College for most of our students is still a ways off, but regardless of their future pursuits or destination, positive attitudes fostered early such as our school’s seven learner goals grow to become success drivers in later life.
THS is fortunate to be filled with amazing students and their families who understand the importance of diversity and being in a supportive community. We hope that as each new senior class graduates and starts their journey at college, they reflect back to the school and community that helped them get there. This week, we hear from one of our first four graduates on starting college. Ignacio, more affectionately known as “Iggy”, who in so many ways helped us shape the school writes to us in his first week at UC Berkeley on being one of 8000 freshmen and transfer students and his first impressions of college.
Dear Dr Jadis,
Our week-long “Golden Bear” Orientation just ended, and today was the first day of classes at Berkeley!
So far, I’ve been really liking it.
I have to say, I didn’t really know what to expect for the campus (Google Maps didn’t do a very good job this time), but as soon as I stepped foot on campus, I really started liking it.
The campus is lively and vibrant and can get really crowded (reminding me of even Central or Mong Kok), especially during the time in between classes.
The terrain is interesting: the campus slopes upwards on a hill, a bit like San Francisco or HKU for that matter. Speaking about the architecture, each building has its own distinctive style and personality (they all look extremely different), but seen together, appear to complement each other. To give you an idea, here are some pictures of the architecture I took:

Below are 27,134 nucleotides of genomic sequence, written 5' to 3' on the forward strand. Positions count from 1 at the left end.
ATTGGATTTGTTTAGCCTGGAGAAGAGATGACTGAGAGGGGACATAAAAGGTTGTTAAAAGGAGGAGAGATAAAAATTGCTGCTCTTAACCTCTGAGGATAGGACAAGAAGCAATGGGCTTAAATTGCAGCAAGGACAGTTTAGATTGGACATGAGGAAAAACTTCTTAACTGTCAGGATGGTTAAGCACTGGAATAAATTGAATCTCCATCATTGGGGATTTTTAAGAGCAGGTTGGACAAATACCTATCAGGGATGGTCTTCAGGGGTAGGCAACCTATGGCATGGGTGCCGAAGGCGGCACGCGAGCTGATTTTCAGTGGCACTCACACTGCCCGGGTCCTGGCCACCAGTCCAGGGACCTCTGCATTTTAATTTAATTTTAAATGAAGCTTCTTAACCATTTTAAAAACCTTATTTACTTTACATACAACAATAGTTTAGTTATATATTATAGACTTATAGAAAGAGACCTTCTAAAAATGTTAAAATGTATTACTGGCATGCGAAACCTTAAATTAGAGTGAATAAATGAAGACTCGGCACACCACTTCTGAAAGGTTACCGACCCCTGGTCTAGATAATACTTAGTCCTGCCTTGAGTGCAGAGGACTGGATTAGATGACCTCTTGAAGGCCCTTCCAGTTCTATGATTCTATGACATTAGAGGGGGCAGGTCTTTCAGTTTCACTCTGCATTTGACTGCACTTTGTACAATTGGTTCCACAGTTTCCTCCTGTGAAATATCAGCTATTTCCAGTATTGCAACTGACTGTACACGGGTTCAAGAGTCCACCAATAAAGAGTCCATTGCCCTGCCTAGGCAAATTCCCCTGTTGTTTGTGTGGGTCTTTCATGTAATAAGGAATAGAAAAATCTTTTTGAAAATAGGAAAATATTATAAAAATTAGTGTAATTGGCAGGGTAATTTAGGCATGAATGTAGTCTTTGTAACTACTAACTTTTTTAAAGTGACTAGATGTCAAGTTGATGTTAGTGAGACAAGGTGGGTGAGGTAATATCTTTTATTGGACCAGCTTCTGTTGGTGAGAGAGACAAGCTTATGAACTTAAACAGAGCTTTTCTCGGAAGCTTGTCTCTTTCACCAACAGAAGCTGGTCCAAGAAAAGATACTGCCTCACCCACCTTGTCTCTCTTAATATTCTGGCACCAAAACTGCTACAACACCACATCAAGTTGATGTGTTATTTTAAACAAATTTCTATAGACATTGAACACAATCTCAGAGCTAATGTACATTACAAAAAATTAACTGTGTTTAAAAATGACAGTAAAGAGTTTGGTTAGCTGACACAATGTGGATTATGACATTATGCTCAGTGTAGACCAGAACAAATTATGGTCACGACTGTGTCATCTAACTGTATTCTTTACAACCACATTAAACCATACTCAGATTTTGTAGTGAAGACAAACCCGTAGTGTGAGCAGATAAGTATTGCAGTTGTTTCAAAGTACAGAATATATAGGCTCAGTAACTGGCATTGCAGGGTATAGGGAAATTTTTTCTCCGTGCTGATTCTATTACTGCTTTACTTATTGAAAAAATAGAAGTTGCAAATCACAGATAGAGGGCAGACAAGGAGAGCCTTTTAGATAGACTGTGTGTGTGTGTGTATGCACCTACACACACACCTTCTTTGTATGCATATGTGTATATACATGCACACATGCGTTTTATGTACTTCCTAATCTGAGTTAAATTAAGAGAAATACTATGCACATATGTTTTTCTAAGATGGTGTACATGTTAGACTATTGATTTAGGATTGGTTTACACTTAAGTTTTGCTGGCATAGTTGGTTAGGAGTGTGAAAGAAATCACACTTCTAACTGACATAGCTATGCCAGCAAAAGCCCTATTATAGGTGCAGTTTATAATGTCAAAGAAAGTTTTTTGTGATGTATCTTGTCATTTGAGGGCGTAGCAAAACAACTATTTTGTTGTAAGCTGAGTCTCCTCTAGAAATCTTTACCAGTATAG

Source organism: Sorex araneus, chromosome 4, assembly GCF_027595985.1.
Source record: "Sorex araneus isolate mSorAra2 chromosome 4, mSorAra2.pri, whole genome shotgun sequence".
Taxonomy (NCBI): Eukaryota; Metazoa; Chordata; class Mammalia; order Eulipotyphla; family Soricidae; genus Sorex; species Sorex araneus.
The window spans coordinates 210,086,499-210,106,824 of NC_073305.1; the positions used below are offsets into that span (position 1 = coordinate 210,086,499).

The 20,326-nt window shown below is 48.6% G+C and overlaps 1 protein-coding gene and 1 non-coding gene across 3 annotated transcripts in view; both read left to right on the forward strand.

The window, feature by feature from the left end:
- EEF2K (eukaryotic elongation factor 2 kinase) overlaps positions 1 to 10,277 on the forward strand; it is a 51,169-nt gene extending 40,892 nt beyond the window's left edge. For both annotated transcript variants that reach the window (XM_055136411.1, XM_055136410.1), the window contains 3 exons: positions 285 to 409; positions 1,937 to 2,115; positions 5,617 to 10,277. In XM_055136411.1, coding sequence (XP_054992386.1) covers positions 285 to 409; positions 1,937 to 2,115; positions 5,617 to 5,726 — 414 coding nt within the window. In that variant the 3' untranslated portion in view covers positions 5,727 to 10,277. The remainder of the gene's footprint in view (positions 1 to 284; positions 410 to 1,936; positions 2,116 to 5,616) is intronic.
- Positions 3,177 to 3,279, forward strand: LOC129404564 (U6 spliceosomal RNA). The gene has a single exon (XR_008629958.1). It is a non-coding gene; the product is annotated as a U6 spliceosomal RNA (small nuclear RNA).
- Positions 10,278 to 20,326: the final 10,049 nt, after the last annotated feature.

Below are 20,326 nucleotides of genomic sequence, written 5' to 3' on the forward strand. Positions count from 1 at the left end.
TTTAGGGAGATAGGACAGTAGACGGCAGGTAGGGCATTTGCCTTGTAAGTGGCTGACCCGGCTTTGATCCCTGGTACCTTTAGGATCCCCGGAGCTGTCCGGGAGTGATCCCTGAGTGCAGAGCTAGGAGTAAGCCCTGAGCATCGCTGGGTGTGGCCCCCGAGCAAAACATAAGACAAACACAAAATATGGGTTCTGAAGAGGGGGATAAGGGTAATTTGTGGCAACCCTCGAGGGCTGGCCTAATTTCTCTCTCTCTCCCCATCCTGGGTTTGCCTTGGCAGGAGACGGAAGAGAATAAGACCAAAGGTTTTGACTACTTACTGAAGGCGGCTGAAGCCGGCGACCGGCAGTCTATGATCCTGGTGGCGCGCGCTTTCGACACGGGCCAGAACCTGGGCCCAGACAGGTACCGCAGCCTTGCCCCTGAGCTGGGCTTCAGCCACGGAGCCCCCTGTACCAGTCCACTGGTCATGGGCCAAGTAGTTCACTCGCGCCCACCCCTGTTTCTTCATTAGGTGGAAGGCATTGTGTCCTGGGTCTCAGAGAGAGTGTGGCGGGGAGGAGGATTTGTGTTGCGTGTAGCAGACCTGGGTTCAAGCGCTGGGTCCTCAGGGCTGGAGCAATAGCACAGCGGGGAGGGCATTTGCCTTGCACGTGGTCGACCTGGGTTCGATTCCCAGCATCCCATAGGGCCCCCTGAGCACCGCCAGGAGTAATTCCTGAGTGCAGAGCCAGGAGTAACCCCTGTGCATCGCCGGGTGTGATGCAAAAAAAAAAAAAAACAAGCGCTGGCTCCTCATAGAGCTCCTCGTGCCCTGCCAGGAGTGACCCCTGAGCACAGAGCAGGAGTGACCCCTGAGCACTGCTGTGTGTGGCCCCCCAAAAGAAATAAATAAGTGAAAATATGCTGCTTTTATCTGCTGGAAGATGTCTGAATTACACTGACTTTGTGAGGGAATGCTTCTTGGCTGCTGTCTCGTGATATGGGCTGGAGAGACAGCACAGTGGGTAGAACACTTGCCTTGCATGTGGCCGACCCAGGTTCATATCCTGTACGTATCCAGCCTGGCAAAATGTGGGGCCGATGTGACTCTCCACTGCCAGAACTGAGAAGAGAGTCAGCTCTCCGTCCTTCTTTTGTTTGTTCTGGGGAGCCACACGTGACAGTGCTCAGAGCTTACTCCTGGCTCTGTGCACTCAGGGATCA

The famous Campanile or Sather Tower in the background. There are an assortment of bells inside from which they play interesting theme songs like from Star Wars during football games and the like.
The photos don’t capture it all, but the actual campus as well as the city of Berkeley looks beautiful.
This is a view of Wurster Hall, the home of the College of Environmental Design, where I’ll be taking my architecture courses. As you can see, the portion of the building sticking up looks a bit like the head of a dragon, and that’s exactly what they call it; they call it “Dragon’s Head.” During orientation, we had a scavenger hunt competition where we had to team up and take selfies on Instagram in different locations throughout the building to rack up points so I know it pretty well now.